The science of why alcohol makes you pee more
Alcohol is a diuretic, which means it promotes water loss through urine. It does this by inhibiting the production of a hormone called vasopressin, which plays a large role in the regulation of water excretion.
Vasopressin tells your kidneys to reabsorb water rather than flush it out through the bladder if it is needed by the body. With the body's natural signal switched off, the bladder is free to fill up with urine which is then excreted when we go to the toilet.1
Frequent trips to the toilet
The consequence is that we lose more liquid through our pee than we take in. That’s why we need to go to the toilet more often when we drink alcohol and also why we’re at danger of becoming dehydrated unless we replace the excess lost fluid by drinking more water.
Alcohol and dehydration
Alcohol makes us pee more and more frequently, and fluid leaving our bodies at this rate can lead to dehydration if not replaced. It is important to replace lost fluid by drinking water if we choose to drink alcohol.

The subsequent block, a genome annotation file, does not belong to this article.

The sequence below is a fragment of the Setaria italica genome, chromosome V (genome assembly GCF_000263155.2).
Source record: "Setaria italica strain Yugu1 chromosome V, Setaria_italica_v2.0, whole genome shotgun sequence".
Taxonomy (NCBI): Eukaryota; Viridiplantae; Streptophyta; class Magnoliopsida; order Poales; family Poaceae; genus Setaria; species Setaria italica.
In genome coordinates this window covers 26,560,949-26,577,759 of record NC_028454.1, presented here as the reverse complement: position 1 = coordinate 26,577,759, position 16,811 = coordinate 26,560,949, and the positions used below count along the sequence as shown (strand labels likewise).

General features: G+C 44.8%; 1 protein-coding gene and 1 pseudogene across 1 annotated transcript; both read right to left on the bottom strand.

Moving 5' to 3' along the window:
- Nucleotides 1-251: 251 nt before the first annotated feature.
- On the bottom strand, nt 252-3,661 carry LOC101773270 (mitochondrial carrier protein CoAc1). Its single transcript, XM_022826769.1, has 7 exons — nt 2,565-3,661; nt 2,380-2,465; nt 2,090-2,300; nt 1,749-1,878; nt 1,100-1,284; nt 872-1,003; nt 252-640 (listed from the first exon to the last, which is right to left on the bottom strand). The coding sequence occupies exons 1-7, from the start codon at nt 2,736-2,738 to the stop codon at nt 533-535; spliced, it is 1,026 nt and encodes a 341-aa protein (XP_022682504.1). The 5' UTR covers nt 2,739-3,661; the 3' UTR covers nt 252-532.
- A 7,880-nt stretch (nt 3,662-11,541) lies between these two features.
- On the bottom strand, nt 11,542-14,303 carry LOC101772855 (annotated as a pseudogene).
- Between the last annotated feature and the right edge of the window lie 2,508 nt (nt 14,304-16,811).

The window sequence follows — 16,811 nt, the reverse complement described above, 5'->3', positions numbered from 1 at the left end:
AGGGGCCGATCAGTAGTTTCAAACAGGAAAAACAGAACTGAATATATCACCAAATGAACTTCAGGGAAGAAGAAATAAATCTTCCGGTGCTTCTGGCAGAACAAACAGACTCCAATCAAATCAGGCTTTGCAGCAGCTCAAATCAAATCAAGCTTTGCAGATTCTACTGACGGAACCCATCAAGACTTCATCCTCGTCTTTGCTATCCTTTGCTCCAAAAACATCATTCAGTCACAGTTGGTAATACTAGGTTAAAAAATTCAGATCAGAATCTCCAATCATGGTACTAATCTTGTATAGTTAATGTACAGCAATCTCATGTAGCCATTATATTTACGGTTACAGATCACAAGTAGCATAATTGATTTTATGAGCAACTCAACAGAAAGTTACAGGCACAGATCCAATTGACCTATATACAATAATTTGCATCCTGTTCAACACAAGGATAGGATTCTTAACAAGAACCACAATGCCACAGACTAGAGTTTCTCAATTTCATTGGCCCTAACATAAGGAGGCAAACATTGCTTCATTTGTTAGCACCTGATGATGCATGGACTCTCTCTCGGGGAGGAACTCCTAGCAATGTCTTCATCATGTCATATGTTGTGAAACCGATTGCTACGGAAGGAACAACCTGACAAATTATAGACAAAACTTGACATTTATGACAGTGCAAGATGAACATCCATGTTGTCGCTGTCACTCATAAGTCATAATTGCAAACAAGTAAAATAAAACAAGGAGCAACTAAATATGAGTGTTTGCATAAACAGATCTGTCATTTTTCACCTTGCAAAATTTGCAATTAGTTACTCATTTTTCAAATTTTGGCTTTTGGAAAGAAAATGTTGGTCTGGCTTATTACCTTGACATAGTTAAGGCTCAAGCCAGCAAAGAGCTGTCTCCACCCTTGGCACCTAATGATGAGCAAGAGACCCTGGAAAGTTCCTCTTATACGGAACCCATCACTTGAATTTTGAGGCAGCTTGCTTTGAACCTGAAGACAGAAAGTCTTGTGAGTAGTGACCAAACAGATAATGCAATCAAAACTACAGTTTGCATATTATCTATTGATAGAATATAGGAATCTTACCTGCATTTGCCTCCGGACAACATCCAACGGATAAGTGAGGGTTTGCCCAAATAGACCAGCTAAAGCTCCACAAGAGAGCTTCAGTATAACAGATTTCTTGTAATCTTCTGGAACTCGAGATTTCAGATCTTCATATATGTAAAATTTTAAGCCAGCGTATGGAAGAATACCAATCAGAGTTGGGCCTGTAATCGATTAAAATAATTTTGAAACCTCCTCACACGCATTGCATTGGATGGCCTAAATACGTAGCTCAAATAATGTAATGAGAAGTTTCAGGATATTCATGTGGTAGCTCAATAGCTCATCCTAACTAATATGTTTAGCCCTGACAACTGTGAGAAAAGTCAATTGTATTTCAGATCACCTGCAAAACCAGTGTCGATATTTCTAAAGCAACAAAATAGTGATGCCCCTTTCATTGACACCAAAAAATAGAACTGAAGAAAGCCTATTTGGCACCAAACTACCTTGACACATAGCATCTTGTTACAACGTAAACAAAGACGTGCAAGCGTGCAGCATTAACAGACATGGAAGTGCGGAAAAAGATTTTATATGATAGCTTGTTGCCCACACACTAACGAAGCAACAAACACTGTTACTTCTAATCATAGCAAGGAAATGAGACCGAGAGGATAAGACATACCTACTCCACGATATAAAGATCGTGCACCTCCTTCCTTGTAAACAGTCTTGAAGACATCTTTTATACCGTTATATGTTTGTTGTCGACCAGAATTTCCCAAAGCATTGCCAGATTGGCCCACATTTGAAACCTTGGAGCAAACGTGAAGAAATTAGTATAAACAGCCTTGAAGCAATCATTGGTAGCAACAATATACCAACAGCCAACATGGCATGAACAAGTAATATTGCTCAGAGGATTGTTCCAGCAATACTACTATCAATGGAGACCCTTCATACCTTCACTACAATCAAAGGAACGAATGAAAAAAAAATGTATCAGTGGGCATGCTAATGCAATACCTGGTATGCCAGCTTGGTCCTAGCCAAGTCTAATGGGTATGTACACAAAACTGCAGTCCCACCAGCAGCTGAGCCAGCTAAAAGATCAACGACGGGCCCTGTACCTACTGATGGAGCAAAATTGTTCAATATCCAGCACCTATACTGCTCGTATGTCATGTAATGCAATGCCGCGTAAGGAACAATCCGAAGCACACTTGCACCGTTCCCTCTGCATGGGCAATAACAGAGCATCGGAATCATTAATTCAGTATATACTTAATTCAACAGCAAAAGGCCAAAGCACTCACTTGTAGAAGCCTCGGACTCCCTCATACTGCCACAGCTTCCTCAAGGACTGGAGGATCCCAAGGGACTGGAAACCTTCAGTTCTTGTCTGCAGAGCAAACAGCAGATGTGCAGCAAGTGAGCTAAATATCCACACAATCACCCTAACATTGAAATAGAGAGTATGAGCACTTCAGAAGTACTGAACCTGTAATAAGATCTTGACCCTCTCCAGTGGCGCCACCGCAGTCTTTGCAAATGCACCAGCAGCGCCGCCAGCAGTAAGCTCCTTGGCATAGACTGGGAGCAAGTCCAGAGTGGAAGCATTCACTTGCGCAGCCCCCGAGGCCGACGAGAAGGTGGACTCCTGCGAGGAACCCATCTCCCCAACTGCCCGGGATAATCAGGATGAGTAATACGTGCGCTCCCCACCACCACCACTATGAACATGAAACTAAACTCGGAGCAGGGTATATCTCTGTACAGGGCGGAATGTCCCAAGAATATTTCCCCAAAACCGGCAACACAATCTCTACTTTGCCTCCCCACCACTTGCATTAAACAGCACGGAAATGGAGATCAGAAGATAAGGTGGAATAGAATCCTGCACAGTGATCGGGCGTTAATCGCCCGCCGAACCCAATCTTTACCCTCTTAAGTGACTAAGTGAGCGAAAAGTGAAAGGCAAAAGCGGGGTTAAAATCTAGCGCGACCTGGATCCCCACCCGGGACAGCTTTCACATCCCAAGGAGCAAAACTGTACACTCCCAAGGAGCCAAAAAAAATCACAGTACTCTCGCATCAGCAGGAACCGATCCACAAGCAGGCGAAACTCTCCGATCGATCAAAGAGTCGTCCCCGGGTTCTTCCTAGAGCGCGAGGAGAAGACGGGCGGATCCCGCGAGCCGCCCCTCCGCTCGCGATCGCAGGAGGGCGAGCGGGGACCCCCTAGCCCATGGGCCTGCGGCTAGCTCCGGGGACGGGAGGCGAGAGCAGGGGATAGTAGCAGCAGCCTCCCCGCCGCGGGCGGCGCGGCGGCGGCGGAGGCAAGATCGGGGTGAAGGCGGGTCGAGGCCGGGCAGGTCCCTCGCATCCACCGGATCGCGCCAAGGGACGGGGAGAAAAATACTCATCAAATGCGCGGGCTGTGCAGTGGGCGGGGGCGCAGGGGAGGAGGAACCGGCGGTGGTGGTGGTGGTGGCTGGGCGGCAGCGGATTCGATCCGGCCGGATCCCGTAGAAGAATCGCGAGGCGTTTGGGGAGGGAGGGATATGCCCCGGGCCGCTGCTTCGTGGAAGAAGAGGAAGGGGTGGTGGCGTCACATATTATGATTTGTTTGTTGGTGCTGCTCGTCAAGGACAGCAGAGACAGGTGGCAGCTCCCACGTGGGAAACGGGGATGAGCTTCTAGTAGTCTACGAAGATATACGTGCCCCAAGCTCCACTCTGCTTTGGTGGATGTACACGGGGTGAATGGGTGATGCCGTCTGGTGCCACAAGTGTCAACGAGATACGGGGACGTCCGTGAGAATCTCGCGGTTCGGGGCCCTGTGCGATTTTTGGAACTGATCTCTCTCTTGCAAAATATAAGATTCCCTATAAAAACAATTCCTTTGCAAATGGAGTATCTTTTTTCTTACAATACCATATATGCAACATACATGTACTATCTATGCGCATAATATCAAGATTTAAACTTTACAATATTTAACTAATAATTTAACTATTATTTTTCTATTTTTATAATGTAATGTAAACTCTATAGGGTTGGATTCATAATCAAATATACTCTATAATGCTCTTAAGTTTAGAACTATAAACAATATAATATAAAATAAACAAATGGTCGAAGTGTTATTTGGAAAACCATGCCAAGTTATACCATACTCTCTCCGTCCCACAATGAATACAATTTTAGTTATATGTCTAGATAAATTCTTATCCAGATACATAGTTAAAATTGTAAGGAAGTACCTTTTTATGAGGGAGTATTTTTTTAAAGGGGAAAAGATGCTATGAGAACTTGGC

The effects of dehydration include feeling thirsty, dizzy, lightheaded and tired, experiencing a dry mouth and lips and dark yellow and strong-smelling pee. Dehydration can become serious and lead to confusion and seizures. Serious dehydration requires urgent medical attention.2
Dehydration is more likely in hot weather even without drinking alcohol, so all this is especially important if you are drinking when the weather is hot.
Limiting the impact of the diuretic effect of alcohol
The only way to avoid the diuretic effect of alcohol is not to drink any at all. So to avoid having to pee so frequently, limit the amount of alcohol you drink. And to avoid becoming dehydrated, make sure you replace lost fluids with water.
To keep risks from alcohol low, stick to the UK Chief Medical Officers' low risk drinking guidelines of no more than 14 units a week and taking several drink-free days every week.